When it comes to assessing threats, New York City and Los Angeles schools likely have more experience than most other districts in the country.

But their reactions were dramatically different Tuesday to the same threat of a large-scale jihadi attack with guns and bombs — LA dismissed all its classes while New York dismissed the warning as a hoax.

The divergent responses from the nation's two biggest K-12 public school systems reflected what many in school security know: That deciding whether or not a threat is credible is hardly a mathematical process and the stakes in staying open or closing are high. It is one that school district officials around the country have weighed heavily in the wake of school shootings and terrorist threats.

Across the nation, small and large districts regularly encounter the age-old challenge of deciphering threats, complicated today by more sophisticated technology that can make them harder to trace.

Even when a threat is determined to be a hoax, the consequences can be a severe, with the safety of thousands of children, millions of school funding, and the message each decision sends on the line.

It's extremely rare for a major U.S. city to close all its schools because of a threat and it reflected the lingering unease in Southern California following the terrorist attack that killed 14 people at a holiday luncheon two weeks ago in San Bernardino.

"If this was not ISIS, not a terror organization, they're nonetheless watching," Rep. Adam Schiff, D-Calif., said Wednesday on MSNBC's "Meet the Press Daily." "And if they come to the conclusion that they can literally mail it in, call it in and disrupt large cities, they're going to take advantage of that."

A 2014 analysis by National School Safety and Security Services, a Cleveland-based consulting firm, found a 158 percent increase in the number of threats schools received over the previous year. About 37 percent of the threats were sent electronically and nearly a third resulted in schools being evacuated. Nearly 10 percent of the threats closed school for at least one day.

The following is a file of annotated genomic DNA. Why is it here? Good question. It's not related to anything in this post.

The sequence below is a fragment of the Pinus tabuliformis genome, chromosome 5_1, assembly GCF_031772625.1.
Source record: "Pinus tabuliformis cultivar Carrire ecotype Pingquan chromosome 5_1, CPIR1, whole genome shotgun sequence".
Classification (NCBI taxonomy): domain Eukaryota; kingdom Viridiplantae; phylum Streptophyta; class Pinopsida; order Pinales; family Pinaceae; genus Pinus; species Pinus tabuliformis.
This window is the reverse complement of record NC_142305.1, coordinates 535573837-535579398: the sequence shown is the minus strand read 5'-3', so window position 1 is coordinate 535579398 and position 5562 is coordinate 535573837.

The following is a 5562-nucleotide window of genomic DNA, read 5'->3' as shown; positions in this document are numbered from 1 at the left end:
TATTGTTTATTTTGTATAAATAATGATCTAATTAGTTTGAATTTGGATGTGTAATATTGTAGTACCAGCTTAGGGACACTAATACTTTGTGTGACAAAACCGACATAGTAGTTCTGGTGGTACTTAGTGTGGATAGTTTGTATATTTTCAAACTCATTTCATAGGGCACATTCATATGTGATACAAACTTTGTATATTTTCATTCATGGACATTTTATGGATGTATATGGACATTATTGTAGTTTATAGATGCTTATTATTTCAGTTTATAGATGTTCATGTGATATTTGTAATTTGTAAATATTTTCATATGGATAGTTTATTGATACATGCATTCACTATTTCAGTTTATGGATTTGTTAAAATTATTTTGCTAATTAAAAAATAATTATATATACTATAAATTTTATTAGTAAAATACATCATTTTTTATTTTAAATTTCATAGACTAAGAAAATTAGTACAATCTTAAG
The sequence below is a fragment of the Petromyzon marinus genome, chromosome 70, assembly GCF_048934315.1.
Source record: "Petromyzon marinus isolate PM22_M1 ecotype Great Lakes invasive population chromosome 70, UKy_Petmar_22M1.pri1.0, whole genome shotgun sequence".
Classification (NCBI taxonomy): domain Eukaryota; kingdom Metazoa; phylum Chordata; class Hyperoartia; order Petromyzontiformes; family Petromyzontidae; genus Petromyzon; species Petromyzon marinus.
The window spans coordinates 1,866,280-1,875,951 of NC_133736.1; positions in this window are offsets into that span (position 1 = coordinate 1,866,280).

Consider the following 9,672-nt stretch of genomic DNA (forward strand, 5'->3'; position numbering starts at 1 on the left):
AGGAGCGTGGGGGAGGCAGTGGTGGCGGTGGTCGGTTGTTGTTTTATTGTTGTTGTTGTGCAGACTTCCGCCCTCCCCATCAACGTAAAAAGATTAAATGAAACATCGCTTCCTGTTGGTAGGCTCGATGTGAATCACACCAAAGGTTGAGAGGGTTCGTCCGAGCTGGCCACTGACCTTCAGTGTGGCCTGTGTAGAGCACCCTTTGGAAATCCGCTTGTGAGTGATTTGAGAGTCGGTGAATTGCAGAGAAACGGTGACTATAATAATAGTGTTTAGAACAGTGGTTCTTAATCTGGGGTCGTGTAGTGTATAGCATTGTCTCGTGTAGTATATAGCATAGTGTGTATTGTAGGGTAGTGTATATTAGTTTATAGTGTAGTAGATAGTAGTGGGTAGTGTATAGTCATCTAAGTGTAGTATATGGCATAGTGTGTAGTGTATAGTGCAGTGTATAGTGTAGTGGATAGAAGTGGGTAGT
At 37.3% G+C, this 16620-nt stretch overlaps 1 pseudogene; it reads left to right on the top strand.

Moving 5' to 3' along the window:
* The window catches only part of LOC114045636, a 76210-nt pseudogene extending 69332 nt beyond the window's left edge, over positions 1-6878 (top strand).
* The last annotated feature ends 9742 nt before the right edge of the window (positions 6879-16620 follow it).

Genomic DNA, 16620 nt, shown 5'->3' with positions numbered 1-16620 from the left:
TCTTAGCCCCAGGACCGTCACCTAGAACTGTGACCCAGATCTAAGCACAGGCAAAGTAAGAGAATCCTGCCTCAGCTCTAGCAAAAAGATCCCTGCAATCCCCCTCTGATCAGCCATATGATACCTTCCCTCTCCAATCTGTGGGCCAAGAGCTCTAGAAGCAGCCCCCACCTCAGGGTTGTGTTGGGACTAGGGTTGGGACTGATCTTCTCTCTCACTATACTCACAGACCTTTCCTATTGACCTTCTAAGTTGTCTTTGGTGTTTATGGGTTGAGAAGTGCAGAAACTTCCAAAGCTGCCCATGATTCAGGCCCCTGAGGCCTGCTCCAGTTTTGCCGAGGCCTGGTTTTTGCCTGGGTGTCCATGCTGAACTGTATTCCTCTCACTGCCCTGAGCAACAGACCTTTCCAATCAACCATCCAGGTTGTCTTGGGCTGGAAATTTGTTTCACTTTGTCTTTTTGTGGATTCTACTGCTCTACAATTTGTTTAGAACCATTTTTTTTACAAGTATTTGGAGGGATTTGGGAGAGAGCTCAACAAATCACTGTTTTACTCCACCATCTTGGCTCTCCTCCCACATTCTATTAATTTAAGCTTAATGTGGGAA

Ken Trump, president of the firm, said schools leaders faced with a threat they don't believe is credible sometimes let community anxiety rule the decision to evacuate or close, even though children might be safer in school than sent home where they could be left unsupervised.

"It's often better to keep them in school," he said.

In LA, the threat came in the form of an email to a school board member. Authorities in New York reported receiving the same "generic" email and decided there was no danger to schoolchildren. Mayor Bill de Blasio concluded the threat contained "nothing credible." New York Police Commissioner William Bratton said that it looked like the sender of the threat had watched a lot of the Showtime terrorism drama "Homeland."

Los Angeles officials announced Tuesday evening that schools would reopen Wednesday, with all city police officers ordered to be in uniform and extra patrol at schools.

Officials in LA defended the move to shut down its entire district, with that city's police chief dismissing the criticism as "irresponsible."

"We have suffered too many school shootings in America to ignore these kinds of threats," Chief Charlie Beck said.

Victor Asal, chair of public administration at the State University of New York at Albany, said the decision each district made was reflective of their respective experiences. New York has invested heavily in homeland security and terrorism response, which might make it easier to process how big a threat is, he said.

"Los Angeles doesn't have that same kind of experience," he said. "So you take the investment New York has and you take the nervousness that Los Angeles is feeling because it's an hour away from San Bernardino, and that creates a situation where I would expect the two cities to react differently."

LA schools commonly get threats, but Los Angeles Superintendent Ramon Cortines called this one rare and said the San Bernardino attack influenced his decision to close the entire district.

The threat "was not to one school, two schools or three schools," he said at a news conference Tuesday morning. "It was many schools, not specifically identified. ... That's the reason I took the action that I did."

The threat disrupted the routines of many Los Angeles families and sparked nerves in a region already on edge.

Lupita Vela, who has a daughter in the third grade and a son who is a high school senior, called the threat "absolutely terrifying" in light of the San Bernardino attack.

"I don't want this to be in the back of her head," she said. "Who knows what it does psychologically to kids? Is this going to cause her some kind of trauma so that she's not going to feel safe at school?"

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Associated Press writers Tami Abdollah in Washington and Christopher Weber, Amanda Lee Myers, Michael Blood and Edwin Tamara in Los Angeles contributed to this report.